Apple’s enterprise inroads extend to GE, local governments

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Apple is making strides with enterprise customers, according to a lot of recent studies, but how does that look on the ground? Two recent examples include a program that’s bringing Macs to old-school corporate heavyweight General Electric, and the ongoing rollout of iPads at the level of local government.

GE seems a somewhat odd entity to be pioneering Mac deployment, since it still carries associations of being the lumbering giant and paragon of ’80s and ’90s big business it was under Jack Welch. But the company has a now one-year-old project that allows employees to choose either Mac or Windows PCs as their work computer, and according to the Wall Street Journal, it now has about 1,000 Macs in active use, with that number expected to rise.

That’s just a small fraction of GE’s 330,000 total computers, but it’s a start, and the gap will likely narrow as employees become aware of the program; GE hasn’t been trumpeting the news internally yet. For a rough comparison of where future adoption might take the Mac at GE, consider that 10,000 GE employees now use iPhones as their official work device, after the company began supporting them in 2008. There are 50,000 BlackBerry devices in use, but iPhones have made up considerable ground in four years time.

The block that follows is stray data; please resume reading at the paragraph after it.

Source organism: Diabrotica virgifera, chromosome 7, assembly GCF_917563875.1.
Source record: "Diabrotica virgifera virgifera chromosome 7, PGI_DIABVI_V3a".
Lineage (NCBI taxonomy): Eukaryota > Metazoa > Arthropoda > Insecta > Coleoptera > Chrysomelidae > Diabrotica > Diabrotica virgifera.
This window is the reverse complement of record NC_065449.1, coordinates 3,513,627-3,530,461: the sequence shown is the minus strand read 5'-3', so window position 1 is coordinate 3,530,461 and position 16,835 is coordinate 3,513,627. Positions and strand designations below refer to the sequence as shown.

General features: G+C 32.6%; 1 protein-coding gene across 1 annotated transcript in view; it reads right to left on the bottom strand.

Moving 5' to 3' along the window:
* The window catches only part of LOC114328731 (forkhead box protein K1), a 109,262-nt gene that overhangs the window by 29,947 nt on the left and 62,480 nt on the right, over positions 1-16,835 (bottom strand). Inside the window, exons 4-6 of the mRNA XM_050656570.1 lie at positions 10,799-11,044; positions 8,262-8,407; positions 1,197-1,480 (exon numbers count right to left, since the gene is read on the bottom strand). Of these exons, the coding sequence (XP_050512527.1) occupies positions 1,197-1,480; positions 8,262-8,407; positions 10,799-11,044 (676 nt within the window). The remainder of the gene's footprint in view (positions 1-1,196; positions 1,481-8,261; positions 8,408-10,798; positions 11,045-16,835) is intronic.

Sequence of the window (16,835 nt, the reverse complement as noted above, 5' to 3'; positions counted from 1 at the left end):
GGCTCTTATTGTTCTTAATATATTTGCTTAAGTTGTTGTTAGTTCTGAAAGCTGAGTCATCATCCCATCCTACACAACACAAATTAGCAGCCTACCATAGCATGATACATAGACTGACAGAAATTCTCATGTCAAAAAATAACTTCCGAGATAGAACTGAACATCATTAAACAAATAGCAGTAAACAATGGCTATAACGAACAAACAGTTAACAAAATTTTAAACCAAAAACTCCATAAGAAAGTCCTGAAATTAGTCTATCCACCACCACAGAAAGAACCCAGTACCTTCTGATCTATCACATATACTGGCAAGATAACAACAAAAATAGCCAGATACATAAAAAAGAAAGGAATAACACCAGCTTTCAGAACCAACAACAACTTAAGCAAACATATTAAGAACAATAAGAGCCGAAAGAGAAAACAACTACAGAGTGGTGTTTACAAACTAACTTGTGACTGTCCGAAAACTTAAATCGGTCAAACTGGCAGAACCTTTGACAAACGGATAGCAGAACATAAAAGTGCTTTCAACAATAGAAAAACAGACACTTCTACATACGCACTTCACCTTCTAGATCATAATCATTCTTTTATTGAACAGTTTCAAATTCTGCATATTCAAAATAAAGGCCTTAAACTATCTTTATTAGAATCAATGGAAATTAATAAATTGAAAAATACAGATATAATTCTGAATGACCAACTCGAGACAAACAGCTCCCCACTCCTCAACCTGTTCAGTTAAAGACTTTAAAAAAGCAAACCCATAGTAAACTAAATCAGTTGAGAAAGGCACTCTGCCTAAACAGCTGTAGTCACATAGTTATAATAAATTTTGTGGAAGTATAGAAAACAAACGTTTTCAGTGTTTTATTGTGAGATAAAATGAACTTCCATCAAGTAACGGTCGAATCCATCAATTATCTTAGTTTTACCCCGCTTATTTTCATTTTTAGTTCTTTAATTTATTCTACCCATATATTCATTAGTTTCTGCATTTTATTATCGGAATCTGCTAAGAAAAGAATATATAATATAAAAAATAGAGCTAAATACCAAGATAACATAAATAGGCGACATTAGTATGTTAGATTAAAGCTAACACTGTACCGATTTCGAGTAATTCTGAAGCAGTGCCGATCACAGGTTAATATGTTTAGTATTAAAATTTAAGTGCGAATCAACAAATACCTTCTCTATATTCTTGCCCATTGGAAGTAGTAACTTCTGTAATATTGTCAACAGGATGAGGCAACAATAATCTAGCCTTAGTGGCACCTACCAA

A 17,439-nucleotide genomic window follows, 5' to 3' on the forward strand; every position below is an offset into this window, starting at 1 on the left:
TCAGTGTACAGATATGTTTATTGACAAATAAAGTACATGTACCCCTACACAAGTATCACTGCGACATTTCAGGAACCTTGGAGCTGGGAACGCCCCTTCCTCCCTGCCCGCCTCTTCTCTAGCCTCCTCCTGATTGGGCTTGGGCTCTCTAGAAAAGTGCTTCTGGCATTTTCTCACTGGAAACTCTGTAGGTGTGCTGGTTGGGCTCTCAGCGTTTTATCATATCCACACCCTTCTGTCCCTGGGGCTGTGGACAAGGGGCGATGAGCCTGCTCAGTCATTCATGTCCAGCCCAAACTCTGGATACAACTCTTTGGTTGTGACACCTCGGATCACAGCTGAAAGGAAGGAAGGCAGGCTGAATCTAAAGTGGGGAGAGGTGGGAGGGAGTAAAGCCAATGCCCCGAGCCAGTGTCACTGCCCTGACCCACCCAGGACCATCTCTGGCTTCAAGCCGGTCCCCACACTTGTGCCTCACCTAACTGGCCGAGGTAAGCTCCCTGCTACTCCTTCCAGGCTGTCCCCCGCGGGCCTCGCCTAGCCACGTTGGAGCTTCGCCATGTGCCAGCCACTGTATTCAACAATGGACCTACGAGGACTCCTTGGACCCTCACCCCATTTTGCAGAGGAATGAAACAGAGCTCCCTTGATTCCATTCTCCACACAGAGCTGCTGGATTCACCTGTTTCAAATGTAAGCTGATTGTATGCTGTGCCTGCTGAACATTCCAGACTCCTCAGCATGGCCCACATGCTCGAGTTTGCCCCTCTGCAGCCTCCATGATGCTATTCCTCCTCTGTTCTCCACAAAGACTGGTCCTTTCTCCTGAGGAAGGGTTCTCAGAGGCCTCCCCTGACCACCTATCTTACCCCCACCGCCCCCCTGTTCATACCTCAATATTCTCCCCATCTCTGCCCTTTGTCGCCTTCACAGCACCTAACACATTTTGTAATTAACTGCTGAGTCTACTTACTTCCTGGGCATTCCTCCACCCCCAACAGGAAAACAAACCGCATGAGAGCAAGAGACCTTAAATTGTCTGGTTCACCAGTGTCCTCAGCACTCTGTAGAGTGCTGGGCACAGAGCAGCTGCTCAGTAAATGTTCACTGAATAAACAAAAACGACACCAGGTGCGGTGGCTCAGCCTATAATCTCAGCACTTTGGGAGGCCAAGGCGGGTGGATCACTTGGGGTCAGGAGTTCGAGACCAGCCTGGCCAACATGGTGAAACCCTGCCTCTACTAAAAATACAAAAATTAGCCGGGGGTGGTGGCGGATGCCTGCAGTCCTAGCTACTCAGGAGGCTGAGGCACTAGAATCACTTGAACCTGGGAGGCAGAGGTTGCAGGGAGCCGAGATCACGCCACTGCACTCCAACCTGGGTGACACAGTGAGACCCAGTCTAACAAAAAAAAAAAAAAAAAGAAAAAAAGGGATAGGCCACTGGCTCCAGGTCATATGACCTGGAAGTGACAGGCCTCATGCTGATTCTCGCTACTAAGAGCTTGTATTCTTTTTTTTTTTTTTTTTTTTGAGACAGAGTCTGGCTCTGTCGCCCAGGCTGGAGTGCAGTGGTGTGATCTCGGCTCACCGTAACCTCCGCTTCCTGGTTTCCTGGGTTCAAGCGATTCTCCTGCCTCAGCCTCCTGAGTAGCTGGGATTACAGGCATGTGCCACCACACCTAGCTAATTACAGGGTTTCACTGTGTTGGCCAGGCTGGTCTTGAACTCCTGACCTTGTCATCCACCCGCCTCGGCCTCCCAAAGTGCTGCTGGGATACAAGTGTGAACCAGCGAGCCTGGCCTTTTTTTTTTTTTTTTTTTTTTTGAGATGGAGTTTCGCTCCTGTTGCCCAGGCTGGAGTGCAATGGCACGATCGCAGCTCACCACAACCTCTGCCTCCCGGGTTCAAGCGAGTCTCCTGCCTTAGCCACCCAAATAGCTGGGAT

Private industry is one place Apple’s presence is growing, but it’s also having big impact in government. At the level of local government, especially, the idea of using iPads to take over some tasks and replace paper is catching on. Software provider Granicus recently released its iLegislate iPad app targeted specifically at government customers, and told us it’s already in use by over 1,500 governments.

One of iLegislate’s customers, the government of Maricopa, Ariz., says the use of iPads by 15 members of its local government, including the mayor, council members and city directors and managers, has allowed them to increase transparency by making more materials available to the public digitally, and save over $5,000 annually in printing costs, plus more in staff time just assembling print packages. Maricopa’s experience sounds strikingly similar to what we heard about Cornelius, N.C.’s findings following a pilot project of its own using the iPad as a tool for making local government more efficient.

Maricopa has experienced a whopping 4,000 percent growth in population during the past decade, and the iPad, partnered with the Granicus software, is seen by the city as a way to help quickly scale its infrastructure to cope with the expansion. Apple’s iPad holds appeal as a way to quickly cut costs, with a green, future-proof solution that can leverage IT initiatives already in place at governments.

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